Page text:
Encourage Conversations, Make Learning Fun For Children
It is important for parents to devote time to engage the children in natural skill development and to encourage stimulating conversations.
Representative Image (Photo courtesy: AFP Relaxnews/ Pressmaster/ shutterstock.com)
With children becoming increasingly consumed by the use of phones and laptops, it has become important for parents to devote time to engage them in natural skill development and to encourage stimulating conversations, say experts.
Ankur Garg, founder of Masti Ki Pathshaala -- a free play format for children, where they indulge in well-researched and award-winning board games -- says children aren't inclined towards group play, team building and peer involvement nowadays.
"Our children are getting lost in the virtual world which definitely is not something as a parent I would like to accept. I want to give my children the same learning of team building, growing bonds with friends and indulging in constructive playful activities which we grew up with in our childhood.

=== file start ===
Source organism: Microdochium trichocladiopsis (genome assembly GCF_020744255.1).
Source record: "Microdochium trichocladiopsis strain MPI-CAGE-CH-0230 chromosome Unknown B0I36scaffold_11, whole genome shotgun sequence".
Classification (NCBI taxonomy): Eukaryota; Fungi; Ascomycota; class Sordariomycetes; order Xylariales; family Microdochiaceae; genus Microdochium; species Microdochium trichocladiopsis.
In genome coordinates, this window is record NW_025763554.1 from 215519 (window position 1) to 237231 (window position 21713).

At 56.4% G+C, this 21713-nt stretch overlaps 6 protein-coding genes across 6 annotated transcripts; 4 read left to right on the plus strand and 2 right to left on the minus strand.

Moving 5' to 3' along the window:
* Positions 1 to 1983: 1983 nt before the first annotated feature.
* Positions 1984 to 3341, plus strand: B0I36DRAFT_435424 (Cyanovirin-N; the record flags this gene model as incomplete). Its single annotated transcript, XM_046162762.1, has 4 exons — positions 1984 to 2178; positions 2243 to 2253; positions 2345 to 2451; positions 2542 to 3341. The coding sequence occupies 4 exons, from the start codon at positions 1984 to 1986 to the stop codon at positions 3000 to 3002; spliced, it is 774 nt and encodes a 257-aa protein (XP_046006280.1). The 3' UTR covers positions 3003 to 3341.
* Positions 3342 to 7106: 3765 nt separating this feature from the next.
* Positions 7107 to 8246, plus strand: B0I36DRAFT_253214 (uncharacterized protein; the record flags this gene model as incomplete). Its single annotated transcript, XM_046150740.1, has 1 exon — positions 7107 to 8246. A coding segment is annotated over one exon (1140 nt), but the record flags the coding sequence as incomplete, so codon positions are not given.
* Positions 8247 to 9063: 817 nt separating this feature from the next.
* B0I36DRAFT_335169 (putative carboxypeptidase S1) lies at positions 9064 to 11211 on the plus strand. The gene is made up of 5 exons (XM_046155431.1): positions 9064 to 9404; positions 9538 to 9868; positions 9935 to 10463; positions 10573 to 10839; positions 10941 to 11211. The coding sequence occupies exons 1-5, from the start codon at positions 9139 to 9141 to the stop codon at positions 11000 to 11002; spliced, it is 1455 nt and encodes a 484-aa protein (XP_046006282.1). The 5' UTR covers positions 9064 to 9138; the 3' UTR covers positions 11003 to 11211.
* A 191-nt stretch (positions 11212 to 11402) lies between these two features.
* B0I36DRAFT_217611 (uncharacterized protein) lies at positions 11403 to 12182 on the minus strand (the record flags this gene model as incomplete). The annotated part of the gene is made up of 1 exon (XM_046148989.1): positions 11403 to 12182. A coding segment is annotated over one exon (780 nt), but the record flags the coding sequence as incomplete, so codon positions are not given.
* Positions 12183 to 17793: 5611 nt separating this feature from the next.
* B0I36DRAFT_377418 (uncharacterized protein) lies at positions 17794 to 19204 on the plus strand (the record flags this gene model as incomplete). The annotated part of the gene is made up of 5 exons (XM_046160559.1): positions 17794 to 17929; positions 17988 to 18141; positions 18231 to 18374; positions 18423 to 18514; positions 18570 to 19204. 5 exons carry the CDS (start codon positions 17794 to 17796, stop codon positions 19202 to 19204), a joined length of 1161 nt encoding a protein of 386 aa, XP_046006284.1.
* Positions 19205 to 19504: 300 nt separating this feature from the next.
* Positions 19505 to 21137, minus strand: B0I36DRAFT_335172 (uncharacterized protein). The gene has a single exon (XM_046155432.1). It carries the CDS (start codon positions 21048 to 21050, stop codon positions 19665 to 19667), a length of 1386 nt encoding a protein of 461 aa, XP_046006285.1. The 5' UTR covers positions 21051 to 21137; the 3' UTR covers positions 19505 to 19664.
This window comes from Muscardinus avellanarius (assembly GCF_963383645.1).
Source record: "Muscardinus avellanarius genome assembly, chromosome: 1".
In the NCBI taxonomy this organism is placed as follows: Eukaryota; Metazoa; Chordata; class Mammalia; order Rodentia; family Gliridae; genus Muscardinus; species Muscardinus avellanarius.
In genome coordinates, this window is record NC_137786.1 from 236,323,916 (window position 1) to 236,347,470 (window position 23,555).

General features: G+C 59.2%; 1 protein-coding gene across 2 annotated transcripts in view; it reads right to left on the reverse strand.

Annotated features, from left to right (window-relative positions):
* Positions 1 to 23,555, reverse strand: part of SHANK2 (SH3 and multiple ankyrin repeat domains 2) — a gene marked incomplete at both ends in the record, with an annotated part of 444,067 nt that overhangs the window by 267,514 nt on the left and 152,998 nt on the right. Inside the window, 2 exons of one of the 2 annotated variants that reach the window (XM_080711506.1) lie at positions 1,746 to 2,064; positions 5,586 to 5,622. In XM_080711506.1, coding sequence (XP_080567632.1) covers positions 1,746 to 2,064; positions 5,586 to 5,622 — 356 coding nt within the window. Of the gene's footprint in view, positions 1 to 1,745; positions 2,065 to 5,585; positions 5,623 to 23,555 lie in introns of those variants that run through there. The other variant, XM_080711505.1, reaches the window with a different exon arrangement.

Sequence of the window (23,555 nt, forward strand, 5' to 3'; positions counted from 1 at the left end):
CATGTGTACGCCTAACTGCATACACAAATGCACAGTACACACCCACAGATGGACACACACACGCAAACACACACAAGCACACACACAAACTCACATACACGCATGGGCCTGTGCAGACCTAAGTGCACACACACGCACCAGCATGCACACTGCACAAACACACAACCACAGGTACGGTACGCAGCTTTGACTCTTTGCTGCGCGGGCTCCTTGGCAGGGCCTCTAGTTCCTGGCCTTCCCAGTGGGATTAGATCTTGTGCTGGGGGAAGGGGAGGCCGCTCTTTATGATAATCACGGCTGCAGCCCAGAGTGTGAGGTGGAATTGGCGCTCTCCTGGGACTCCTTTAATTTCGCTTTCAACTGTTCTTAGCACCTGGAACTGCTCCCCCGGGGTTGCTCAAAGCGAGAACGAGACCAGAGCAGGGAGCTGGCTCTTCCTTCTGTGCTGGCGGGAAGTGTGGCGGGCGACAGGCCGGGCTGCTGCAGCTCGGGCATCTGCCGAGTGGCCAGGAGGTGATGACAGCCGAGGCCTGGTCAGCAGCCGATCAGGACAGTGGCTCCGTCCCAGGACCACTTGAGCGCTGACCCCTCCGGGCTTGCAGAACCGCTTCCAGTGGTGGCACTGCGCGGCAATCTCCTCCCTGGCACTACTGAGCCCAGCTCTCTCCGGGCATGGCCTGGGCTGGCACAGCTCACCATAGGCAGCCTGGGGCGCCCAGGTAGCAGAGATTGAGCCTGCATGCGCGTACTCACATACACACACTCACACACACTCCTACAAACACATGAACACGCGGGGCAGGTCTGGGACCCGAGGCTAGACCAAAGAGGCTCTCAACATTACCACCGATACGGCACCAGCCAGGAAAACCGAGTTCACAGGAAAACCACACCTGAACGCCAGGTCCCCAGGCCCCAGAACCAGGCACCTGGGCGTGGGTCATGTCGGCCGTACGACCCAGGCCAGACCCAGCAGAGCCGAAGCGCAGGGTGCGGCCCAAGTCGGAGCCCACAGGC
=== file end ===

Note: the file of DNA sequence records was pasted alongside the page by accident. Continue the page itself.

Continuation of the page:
"Masti ki Paathshaala is our small little initiative to let children grow up with natural skills and not staying stuck to gadgets and screens," Garg said.
Taking off from the routine classroom learning concept, his Delhi- NCR based initiative believes in travelling to different locations every Sunday and bring alive the elements of fun, learning, play and togetherness.
"This helps them develop visual memory, visual dexterity, analytical and logical skills, lateral and creative thinking, fine motor and gross motor skills, communication team building and community engagement," Garg explained.
Ahead of Children's Day on Tuesday, Holiday Inn Hotels and Holiday Inn Resorts introduced the Chatterbox Conversation Cards, a family-friendly activity for getting the conversations going during holidays.
Manvi Malhotra, founder, The Counsellors Clinic, said: "Today, parents are concerned about their children's over-reliance on digital technology resulting in poor communications skills. Additionally, many parents feel that in the age of smartphones, they don't have enough face-to-face conversations with their children.
"This is especially true on vacation, when it is common to see children on their phones during meal times or whilst relaxing in the hotel room."
Malhotra stressed on the importance of "free-flowing conversations" to spark a child's curiosity, develop their logical reasoning skills and give them the opportunity to hone their interpersonal skills.
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